The majority of children in Children's Odyssey's care demonstrate one or more educational or medical disabilities of varying degree and etiology to include but not limited to, autism, cerebral palsy, behavioral and emotional disorders, attention deficit disorder, hearing or visual impairment, Down syndrome, failure to thrive, feeding and swallowing disorders, chronic lung disease and seizure disorders. Its integrative approach also includes children who are typically developing.

Innovative rehab work

Courtesy / Heather Lumb, Developers Collaborative
Courtesy / Heather Lumb, Developers Collaborative
The Reed School gym was restored to its original use for Children’s Odyssey.

Mike Lyne, senior project manager for Developers Collaborative, said the company connected with Children's Odyssey through a friendship between his family and Glover's family.

"It was a little serendipitous," Lyne said. Several years ago, Developers Collaborative responded to the city's request for proposals for the redevelopment of Reed school, with a proposal to purchase the building and, with Avesta Housing, put in affordable housing throughout the building. That proposal fell through, however.

"We were thinking about responding again to the RFP when Laura reached out for advice for new facility for their program," he said. Children's Odyssey was part of Developers Collaborative second proposal from the start.

In order to facilitate financing, he explained, the deal was structured in a way that divided the school into two condominiums. Children's Odyssey is part-owner of its space now, and can eventually take over full ownership.

To help mitigate the renovation cost, the project received a 20% historic tax credit from the federal government and 25% historic tax credit from the state government.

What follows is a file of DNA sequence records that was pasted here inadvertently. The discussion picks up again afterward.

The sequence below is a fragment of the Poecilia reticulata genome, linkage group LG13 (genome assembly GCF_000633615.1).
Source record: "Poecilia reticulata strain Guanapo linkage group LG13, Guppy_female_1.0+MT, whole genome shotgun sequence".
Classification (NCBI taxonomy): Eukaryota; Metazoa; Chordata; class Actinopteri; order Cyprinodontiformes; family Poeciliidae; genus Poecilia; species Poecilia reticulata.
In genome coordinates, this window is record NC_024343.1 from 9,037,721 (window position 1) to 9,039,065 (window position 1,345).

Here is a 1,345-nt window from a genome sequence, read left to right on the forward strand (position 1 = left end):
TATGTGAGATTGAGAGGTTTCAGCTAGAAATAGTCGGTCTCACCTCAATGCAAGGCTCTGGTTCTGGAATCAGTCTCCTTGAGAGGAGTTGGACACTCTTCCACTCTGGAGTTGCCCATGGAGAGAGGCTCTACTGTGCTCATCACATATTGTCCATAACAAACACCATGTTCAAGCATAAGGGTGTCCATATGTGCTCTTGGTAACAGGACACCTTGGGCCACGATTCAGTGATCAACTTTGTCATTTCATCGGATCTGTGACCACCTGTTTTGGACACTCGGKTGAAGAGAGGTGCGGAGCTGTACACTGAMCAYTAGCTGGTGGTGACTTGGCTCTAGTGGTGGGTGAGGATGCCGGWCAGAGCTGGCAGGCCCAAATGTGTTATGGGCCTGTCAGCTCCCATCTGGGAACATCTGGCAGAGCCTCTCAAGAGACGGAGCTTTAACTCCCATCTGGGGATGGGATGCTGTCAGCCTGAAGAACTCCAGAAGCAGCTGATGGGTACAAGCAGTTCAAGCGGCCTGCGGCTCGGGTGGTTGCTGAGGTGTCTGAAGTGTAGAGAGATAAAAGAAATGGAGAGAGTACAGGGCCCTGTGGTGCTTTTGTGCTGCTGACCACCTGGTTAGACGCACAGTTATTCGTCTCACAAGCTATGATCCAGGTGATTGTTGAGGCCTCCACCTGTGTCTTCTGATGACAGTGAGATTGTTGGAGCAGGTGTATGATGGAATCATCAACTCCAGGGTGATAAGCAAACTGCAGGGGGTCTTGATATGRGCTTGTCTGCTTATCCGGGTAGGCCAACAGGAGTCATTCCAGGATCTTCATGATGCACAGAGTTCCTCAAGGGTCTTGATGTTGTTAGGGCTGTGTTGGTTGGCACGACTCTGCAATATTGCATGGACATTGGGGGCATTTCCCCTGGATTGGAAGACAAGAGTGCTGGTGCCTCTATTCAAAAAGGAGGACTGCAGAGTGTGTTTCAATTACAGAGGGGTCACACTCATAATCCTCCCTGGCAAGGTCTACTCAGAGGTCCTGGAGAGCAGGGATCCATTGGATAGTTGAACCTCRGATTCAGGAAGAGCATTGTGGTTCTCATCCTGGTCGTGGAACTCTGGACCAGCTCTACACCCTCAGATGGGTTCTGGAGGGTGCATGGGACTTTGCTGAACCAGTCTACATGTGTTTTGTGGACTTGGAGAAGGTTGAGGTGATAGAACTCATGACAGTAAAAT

Build-out for Children's Odyssey mainly involved refreshing what was already there, said Lyne.

"For the most part, it was already laid out," he said. "They were able to use the majority of the classrooms as they are." But there were some conversions, like converting the old bathrooms into storage rooms, installing a new plumbing system, restoring the original gym, and mitigating hazardous materials like lead and asbestos.

In a written statement provided to Mainebiz, Portland Mayor Ethan Strimling said: "This project helps us get closer to achieving two vital goals for the city: Achieving high-quality universal pre-K for our residents and the building of more rental housing. Every small step helps and I am pleased that the Developers Collaborative was so creative in finding a way to meet these needs."

Nonprofit sells its previous headquarters

Children's Odyssey sold its current 4,626-square-foot quarters, at 110 Davis Farm Road in Portland, to Bethel Kids Care LLC for $580,000, in a deal that closed June 19 and included a leaseback until Children's Odyssey's move.

There's no budget estimate for the affordable housing portion of the project, which is still in the planning process. The site plan application was filed Aug. 1 and will require Planning Board review.

"We've scheduled a neighborhood meeting for Aug. 23," said Lyne. After that, the proposal will go to the city planning board. "We hope to start next fall and build it out through the winter."